Geoff FordenSBIRS HEO 2 Checkout Picture

The image on the left is a simulation of the Delta II powered trajectory in GoogleEarth, the red portion is the solid rocket boosters; the image on the right is the actual SBIRS photo with the outline of Florida highlighted.

The US Air Force released the on-orbit checkout picture for SBIRS HEO 2 on 20 June 2008, showing in remarkable detail what that satellite, in a Molynia orbit, can do. I would say it was unprecedented, but the Air Force had actually released a similar picture that was published in November 2006, as I blogged about last Friday. In the November 2006 press release, the Air Force emphasized that the picture had been doctored by removing all the stars visible in the image so as not to give away which satellite the SBIRS HEO sensor was riding on. Unfortunately, there are few, if any, secrets in space! Amateur satellite observers had long ago determined which satellites SBIRS was riding on and had even determined their orbital elements. It turns out that Keplerian dynamics were declassified about 400 years ago. Perhaps the people responsible for our military space infrastructure should start taking that into account?

However, just knowing which rocket launch was being imaged allows us to say quite a bit about the capabilities of the sensor, though perhaps not the minimum thrust detectable by the system; something I wont even attempt to do. Since the image was released on 20 June 2008, we can look back for US launches that took place shortly before that and see that the most likely target was the 11 June 2008 launch of the GLAST scientific satellite which went into a nearly circular orbit with an inclination of 26 degrees from Cape Canaveral onboard a Delta II 7920H. That orbital inclination corresponds to a launch azimuth of 90 degrees. From the publicly available information about the Delta family of launch vehicles, we can determine the timeline of important events for that launch and, in fact, simulate its trajectory with a high degree of certainty. These events are listed as the first comment in that section of this blog.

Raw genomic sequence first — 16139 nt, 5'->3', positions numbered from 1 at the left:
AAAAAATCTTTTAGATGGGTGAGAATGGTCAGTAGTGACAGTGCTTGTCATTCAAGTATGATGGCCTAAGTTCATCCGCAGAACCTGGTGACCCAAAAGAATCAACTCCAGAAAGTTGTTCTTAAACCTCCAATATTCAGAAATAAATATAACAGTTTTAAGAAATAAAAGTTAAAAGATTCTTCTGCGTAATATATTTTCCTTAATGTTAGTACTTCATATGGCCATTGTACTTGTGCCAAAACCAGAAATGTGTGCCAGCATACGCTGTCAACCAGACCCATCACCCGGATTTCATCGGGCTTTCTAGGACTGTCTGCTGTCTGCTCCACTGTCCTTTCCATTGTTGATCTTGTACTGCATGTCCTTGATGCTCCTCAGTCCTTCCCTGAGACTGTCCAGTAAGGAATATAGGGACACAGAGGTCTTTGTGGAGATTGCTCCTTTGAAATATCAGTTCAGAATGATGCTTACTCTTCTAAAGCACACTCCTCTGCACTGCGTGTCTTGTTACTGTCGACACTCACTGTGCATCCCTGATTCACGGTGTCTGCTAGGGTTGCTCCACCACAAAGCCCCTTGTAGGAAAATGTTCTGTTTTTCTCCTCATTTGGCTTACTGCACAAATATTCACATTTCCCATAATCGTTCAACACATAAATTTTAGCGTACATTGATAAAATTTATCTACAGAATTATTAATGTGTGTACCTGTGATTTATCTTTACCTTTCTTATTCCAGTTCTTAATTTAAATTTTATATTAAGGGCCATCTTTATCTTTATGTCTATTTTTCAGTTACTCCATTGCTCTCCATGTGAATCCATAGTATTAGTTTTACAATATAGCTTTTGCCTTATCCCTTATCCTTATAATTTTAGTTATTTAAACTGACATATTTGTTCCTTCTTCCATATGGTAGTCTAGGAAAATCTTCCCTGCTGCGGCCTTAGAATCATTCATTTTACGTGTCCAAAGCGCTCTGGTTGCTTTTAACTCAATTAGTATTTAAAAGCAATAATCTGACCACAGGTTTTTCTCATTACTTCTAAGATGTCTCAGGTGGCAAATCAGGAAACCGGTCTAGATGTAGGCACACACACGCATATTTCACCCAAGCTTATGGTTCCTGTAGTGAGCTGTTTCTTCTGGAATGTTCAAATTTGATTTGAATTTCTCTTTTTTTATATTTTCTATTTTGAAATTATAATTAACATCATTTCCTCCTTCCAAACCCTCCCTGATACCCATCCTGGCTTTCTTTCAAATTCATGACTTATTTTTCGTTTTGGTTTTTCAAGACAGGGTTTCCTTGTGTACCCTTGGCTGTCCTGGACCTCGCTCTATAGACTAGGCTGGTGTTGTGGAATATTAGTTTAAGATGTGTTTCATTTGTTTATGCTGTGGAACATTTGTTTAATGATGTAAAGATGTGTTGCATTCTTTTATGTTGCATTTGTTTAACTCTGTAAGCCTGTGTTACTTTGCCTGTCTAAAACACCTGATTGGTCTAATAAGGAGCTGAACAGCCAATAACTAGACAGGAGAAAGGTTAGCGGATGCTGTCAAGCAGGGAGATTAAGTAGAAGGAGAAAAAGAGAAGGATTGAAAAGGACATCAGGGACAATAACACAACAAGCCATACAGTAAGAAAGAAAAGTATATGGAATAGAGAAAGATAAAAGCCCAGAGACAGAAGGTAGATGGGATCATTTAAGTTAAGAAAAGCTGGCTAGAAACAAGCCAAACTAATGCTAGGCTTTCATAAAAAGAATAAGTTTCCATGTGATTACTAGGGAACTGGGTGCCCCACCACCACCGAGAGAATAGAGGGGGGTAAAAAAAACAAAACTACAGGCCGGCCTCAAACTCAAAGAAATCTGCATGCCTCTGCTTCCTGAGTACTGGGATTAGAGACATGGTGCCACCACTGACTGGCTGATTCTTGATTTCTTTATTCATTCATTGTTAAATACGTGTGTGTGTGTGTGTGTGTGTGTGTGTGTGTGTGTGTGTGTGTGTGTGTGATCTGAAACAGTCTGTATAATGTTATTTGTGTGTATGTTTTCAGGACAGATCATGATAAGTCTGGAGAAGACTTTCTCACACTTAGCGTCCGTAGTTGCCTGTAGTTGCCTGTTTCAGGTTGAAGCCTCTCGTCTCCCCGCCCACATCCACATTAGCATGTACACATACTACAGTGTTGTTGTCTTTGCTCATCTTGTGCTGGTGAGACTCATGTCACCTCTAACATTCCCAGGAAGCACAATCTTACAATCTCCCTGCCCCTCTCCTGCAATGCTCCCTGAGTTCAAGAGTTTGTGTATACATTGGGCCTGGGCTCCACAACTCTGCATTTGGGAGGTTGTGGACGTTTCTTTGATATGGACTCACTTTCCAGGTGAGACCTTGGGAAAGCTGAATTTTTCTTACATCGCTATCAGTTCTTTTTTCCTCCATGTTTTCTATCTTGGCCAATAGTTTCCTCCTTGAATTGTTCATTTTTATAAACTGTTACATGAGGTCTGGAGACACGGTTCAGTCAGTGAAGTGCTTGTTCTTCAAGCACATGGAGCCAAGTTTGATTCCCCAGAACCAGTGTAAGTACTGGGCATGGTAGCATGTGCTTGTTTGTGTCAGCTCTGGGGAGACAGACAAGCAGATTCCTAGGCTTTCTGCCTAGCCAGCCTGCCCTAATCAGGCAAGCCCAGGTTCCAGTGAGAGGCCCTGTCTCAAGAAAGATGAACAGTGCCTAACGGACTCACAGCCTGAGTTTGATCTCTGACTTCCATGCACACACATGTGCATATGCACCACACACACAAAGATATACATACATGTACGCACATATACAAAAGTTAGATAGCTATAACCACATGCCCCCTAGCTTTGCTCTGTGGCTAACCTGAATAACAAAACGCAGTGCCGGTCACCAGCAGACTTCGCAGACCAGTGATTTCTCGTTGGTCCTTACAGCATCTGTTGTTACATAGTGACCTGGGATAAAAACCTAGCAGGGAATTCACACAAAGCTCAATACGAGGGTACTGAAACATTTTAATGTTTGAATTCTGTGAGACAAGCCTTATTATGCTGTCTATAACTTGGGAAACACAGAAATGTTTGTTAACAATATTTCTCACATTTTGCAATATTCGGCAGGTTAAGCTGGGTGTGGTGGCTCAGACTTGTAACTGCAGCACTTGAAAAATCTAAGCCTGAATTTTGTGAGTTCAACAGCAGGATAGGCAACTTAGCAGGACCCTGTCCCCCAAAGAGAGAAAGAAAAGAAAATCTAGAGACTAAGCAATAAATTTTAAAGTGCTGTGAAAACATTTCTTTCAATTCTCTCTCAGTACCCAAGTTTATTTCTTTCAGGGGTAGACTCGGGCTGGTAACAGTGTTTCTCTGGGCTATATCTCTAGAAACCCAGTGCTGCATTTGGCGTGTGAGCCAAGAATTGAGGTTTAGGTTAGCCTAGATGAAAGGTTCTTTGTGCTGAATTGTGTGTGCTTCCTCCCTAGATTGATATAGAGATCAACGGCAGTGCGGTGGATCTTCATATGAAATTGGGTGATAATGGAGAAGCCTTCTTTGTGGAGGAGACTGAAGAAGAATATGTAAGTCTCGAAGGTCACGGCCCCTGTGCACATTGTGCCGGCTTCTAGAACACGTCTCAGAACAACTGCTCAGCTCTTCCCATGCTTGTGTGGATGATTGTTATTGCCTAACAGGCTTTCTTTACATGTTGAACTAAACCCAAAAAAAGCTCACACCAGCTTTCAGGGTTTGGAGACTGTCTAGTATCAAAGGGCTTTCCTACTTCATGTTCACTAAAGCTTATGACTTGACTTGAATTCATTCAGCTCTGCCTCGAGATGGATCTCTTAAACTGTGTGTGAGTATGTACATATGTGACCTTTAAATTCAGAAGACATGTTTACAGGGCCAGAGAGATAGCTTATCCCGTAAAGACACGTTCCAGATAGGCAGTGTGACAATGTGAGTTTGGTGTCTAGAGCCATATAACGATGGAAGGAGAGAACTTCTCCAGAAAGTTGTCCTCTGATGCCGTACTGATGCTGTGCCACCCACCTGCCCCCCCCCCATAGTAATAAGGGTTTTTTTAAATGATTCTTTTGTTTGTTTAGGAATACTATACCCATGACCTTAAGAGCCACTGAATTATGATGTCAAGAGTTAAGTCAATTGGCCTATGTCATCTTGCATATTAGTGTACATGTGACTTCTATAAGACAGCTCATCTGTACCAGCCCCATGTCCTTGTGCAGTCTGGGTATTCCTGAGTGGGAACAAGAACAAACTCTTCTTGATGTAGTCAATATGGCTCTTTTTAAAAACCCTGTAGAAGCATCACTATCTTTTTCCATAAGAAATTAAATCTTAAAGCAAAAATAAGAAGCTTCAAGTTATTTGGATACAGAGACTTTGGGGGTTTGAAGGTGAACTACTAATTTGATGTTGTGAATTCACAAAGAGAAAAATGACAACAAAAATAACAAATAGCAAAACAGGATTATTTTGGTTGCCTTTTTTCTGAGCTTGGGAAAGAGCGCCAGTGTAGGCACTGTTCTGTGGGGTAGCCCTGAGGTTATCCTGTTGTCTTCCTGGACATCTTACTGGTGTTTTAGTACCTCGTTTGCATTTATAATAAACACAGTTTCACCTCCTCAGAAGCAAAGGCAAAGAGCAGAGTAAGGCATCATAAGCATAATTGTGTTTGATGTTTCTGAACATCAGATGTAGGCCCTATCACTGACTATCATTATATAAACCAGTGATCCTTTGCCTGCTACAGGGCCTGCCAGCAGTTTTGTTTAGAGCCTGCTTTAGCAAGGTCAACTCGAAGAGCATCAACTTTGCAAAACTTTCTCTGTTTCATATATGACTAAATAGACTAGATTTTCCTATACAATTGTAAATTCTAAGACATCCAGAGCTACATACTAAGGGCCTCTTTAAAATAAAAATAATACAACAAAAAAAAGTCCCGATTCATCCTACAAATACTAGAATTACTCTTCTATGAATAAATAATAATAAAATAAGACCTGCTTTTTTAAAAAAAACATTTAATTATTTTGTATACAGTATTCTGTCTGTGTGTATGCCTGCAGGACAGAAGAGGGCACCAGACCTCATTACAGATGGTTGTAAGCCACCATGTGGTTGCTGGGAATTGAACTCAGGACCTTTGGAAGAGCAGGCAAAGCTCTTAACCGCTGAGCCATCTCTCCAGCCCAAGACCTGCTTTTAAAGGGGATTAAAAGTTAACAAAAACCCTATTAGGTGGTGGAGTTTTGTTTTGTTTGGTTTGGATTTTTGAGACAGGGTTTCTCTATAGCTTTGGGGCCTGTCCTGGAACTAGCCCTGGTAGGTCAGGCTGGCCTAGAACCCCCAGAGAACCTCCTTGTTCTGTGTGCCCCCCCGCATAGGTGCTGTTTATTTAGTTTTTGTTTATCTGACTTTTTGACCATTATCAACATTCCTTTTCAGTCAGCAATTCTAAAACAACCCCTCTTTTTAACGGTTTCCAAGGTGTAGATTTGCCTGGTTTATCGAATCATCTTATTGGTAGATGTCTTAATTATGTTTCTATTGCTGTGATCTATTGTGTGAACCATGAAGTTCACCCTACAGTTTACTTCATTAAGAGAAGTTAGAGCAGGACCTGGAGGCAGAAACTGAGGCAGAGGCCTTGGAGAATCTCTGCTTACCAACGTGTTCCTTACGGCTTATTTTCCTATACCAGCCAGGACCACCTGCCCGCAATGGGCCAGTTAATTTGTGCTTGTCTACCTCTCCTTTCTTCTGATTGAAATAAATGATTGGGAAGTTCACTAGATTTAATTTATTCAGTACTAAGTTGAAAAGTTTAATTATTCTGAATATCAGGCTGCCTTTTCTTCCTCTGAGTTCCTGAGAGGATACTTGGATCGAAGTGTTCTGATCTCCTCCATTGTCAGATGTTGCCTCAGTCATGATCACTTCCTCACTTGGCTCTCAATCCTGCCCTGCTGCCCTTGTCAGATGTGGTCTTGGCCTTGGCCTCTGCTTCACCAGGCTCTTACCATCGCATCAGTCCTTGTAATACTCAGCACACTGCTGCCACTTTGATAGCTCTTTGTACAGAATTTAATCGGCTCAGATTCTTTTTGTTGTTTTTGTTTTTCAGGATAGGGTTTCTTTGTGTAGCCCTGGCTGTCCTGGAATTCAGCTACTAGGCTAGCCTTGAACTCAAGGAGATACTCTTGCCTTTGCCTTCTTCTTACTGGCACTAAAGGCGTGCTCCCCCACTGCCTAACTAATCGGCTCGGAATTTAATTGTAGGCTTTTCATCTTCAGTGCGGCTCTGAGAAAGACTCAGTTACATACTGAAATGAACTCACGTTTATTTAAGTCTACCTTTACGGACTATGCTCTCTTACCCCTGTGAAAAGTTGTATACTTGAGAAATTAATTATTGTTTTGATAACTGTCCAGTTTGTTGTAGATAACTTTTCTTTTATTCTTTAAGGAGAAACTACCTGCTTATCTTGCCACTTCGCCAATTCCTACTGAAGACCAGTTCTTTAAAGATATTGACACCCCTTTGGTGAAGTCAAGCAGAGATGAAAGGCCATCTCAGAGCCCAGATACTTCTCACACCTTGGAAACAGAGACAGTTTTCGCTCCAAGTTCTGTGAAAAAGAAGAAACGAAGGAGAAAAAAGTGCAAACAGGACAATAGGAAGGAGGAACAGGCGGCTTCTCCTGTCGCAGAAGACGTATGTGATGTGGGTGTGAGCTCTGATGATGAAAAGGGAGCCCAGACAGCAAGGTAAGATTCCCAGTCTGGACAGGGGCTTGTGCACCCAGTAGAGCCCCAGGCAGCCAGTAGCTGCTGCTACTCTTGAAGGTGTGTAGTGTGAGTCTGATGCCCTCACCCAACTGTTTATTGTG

Simulating the GLAST launch helps identify the various phenomena discussed in the previous blog as well as the area of the Earth’s surface visible in the image. It appears to me that the outline of Florida is clearly visible in the image as is, perhaps, the Grand Bahamas Island. (I can’t be as sure about that later identification.) The SBIRS image clearly shows many of the phenomena we discussed yesterday. My identification of these features are shown in the picture below; what follows is a more detailed discussion of them.


click on the image for a larger version
(note that this image has been rotated 180 degrees from the images above, so that the track starts on left and ends on the right.)